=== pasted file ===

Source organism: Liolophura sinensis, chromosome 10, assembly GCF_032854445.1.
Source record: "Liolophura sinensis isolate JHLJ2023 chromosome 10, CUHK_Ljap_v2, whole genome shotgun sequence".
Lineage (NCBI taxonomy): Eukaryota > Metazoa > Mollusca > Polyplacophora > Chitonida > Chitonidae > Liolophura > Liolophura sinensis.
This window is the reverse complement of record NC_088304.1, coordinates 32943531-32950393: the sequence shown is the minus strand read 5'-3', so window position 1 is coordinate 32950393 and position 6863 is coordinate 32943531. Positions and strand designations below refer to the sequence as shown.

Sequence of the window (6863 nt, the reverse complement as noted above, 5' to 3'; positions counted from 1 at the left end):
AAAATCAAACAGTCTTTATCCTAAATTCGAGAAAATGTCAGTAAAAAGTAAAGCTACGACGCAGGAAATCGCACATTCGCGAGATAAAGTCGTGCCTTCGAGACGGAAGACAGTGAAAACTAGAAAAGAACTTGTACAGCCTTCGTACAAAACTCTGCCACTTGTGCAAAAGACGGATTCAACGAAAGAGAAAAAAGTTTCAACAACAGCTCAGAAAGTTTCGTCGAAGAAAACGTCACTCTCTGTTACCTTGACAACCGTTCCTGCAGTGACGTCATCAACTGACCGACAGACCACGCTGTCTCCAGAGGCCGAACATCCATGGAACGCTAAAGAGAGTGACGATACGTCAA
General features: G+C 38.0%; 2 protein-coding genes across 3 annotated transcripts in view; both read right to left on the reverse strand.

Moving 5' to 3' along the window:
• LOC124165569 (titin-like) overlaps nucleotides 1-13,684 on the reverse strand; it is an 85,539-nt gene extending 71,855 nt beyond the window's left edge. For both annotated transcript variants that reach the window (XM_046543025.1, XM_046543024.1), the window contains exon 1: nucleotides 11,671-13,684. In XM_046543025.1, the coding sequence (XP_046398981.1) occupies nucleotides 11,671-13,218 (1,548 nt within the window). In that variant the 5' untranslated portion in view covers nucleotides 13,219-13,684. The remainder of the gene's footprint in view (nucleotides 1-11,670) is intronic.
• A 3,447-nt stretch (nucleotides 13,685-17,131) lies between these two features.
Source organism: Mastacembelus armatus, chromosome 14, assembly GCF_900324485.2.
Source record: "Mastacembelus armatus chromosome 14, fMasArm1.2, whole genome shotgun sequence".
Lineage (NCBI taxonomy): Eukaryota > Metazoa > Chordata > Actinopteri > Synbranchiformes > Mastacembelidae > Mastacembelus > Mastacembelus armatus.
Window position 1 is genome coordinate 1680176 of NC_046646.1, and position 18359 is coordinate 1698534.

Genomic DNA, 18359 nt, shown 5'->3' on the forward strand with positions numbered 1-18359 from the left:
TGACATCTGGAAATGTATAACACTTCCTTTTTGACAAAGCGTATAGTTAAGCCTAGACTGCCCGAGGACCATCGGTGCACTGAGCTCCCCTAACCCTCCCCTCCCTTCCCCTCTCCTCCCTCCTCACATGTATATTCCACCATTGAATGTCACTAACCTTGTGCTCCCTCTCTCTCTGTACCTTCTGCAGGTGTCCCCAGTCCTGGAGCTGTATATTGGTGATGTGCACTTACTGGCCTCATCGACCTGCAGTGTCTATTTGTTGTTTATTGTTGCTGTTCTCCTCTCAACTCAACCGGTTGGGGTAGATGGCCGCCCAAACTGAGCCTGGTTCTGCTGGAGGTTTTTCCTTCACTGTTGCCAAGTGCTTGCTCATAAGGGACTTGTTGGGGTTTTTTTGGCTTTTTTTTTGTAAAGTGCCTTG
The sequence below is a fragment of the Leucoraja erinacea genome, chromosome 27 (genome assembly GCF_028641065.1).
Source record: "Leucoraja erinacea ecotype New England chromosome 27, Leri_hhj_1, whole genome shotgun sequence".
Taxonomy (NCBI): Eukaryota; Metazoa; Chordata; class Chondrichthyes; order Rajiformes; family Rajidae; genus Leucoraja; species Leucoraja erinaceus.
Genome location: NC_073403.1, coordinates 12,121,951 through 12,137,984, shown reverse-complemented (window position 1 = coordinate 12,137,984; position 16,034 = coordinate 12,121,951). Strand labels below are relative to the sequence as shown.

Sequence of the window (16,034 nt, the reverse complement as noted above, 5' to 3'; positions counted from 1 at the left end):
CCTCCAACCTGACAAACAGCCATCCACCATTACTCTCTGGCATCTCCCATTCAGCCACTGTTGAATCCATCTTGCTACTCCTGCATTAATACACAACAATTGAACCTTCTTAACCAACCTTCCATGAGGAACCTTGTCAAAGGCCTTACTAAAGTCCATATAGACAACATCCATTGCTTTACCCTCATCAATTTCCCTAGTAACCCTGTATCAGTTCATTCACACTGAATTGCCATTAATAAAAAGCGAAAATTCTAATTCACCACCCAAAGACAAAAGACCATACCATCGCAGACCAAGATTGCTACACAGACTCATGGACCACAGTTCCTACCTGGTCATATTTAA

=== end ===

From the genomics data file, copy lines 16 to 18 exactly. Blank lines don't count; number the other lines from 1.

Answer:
TGACATCTGGAAATGTATAACACTTCCTTTTTGACAAAGCGTATAGTTAAGCCTAGACTGCCCGAGGACCATCGGTGCACTGAGCTCCCCTAACCCTCCCCTCCCTTCCCCTCTCCTCCCTCCTCACATGTATATTCCACCATTGAATGTCACTAACCTTGTGCTCCCTCTCTCTCTGTACCTTCTGCAGGTGTCCCCAGTCCTGGAGCTGTATATTGGTGATGTGCACTTACTGGCCTCATCGACCTGCAGTGTCTATTTGTTGTTTATTGTTGCTGTTCTCCTCTCAACTCAACCGGTTGGGGTAGATGGCCGCCCAAACTGAGCCTGGTTCTGCTGGAGGTTTTTCCTTCACTGTTGCCAAGTGCTTGCTCATAAGGGACTTGTTGGGGTTTTTTTGGCTTTTTTTTTGTAAAGTGCCTTG
The sequence below is a fragment of the Leucoraja erinacea genome, chromosome 27 (genome assembly GCF_028641065.1).
Source record: "Leucoraja erinacea ecotype New England chromosome 27, Leri_hhj_1, whole genome shotgun sequence".